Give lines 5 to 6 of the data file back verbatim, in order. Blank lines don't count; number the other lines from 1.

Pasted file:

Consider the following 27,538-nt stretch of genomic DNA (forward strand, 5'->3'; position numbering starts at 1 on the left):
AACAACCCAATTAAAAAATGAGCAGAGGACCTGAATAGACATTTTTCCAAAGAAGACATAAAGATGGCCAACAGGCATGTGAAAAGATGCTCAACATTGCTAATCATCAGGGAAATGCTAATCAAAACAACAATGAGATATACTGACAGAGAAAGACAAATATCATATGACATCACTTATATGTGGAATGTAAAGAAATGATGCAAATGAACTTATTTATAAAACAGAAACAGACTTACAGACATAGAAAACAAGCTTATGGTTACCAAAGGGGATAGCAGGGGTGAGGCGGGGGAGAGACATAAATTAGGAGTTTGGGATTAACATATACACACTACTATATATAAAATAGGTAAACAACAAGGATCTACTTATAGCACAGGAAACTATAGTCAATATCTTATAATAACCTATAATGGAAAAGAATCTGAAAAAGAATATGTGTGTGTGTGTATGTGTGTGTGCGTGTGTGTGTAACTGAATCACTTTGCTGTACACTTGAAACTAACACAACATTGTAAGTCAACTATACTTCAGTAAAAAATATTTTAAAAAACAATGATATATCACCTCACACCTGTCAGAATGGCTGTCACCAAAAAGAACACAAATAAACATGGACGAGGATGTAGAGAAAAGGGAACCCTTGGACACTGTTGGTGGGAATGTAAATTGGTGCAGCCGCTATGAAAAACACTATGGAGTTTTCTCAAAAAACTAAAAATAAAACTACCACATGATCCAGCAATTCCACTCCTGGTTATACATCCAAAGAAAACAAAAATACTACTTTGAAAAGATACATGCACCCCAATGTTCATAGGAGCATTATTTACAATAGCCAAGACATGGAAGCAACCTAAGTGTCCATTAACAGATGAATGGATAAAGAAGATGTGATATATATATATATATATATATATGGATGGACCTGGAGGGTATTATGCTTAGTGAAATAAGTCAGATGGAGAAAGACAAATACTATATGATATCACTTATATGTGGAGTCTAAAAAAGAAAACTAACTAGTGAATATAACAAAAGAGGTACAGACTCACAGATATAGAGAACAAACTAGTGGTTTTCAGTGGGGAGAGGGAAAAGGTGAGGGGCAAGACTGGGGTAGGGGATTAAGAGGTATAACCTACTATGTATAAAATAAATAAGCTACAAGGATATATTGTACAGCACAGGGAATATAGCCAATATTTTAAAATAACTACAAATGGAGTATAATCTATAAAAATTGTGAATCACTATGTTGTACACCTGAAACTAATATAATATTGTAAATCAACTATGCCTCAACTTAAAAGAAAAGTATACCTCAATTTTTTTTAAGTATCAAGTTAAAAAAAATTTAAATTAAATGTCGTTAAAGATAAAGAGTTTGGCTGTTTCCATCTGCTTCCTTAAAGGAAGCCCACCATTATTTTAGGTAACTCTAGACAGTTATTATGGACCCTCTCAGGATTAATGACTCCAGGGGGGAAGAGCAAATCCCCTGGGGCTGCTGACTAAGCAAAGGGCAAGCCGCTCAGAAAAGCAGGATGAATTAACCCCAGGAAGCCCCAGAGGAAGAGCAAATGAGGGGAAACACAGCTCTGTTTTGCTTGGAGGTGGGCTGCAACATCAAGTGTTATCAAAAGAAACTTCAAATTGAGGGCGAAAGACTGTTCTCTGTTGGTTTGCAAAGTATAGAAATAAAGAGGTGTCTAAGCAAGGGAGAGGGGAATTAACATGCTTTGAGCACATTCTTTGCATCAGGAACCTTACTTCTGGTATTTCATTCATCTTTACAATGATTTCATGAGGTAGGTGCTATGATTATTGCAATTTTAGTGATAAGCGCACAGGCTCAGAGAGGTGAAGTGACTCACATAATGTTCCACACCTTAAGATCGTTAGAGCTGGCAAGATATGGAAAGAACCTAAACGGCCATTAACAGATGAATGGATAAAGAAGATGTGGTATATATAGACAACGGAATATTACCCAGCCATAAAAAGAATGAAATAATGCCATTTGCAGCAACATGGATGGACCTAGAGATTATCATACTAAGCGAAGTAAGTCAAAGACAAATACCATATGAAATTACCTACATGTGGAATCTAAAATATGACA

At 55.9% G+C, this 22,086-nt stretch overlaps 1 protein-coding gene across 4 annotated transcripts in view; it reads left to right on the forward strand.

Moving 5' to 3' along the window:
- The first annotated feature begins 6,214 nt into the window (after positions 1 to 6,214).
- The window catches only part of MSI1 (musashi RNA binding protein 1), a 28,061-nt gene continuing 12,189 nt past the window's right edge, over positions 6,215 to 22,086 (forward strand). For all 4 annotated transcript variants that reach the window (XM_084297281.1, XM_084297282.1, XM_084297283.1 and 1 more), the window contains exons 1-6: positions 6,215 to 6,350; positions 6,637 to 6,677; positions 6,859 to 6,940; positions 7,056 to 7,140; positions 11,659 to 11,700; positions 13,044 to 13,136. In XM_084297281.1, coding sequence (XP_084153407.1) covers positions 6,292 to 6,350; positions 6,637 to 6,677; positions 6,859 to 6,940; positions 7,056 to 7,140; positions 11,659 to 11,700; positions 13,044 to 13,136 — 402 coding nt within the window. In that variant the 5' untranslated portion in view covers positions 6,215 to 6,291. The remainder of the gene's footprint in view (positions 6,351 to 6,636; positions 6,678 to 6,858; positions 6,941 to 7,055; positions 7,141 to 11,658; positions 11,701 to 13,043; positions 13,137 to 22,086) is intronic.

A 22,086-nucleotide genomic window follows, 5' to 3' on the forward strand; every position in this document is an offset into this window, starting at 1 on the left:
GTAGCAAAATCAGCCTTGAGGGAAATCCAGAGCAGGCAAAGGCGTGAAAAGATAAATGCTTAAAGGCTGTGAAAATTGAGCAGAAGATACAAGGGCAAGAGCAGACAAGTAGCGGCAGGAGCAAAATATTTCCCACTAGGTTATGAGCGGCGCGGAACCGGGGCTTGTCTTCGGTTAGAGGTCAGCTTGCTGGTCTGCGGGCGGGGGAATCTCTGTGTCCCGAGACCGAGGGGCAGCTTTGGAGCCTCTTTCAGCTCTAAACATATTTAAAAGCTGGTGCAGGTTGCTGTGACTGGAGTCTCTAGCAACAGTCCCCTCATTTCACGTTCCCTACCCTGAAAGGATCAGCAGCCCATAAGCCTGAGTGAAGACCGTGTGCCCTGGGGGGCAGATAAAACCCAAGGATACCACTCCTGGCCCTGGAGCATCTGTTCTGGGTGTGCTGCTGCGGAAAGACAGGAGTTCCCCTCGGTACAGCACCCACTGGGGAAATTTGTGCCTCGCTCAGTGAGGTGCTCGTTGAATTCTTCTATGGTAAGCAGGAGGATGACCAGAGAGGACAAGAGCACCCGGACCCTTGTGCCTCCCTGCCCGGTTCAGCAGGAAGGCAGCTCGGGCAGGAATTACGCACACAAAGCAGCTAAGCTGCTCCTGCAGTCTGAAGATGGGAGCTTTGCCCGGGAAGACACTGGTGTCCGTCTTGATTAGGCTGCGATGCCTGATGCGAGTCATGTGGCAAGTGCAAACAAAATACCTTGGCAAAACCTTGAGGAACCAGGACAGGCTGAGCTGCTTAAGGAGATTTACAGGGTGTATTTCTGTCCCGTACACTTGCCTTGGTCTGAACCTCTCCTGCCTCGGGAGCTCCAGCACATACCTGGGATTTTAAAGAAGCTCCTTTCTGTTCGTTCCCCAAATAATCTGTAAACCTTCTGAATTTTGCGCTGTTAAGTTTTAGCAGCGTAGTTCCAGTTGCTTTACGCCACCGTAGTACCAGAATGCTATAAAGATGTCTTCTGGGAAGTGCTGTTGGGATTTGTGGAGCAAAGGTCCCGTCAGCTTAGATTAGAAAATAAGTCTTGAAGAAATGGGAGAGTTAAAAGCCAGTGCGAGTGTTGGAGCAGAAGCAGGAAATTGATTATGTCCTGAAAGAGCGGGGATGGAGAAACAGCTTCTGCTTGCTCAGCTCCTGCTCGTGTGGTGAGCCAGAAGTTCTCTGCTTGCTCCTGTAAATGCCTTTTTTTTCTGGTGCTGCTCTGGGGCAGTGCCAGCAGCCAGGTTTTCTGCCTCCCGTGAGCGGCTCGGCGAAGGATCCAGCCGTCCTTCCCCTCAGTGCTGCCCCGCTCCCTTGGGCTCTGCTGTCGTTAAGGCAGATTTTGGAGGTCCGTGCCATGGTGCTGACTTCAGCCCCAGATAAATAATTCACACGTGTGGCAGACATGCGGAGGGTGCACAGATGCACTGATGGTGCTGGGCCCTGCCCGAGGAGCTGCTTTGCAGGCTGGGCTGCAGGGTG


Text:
- The first annotated feature begins 6,214 nt into the window (after positions 1 to 6,214).
- The window catches only part of MSI1 (musashi RNA binding protein 1), a 28,061-nt gene continuing 12,189 nt past the window's right edge, over positions 6,215 to 22,086 (forward strand). For all 4 annotated transcript variants that reach the window (XM_084297281.1, XM_084297282.1, XM_084297283.1 and 1 more), the window contains exons 1-6: positions 6,215 to 6,350; positions 6,637 to 6,677; positions 6,859 to 6,940; positions 7,056 to 7,140; positions 11,659 to 11,700; positions 13,044 to 13,136. In XM_084297281.1, coding sequence (XP_084153407.1) covers positions 6,292 to 6,350; positions 6,637 to 6,677; positions 6,859 to 6,940; positions 7,056 to 7,140; positions 11,659 to 11,700; positions 13,044 to 13,136 — 402 coding nt within the window. In that variant the 5' untranslated portion in view covers positions 6,215 to 6,291. The remainder of the gene's footprint in view (positions 6,351 to 6,636; positions 6,678 to 6,858; positions 6,941 to 7,055; positions 7,141 to 11,658; positions 11,701 to 13,043; positions 13,137 to 22,086) is intronic.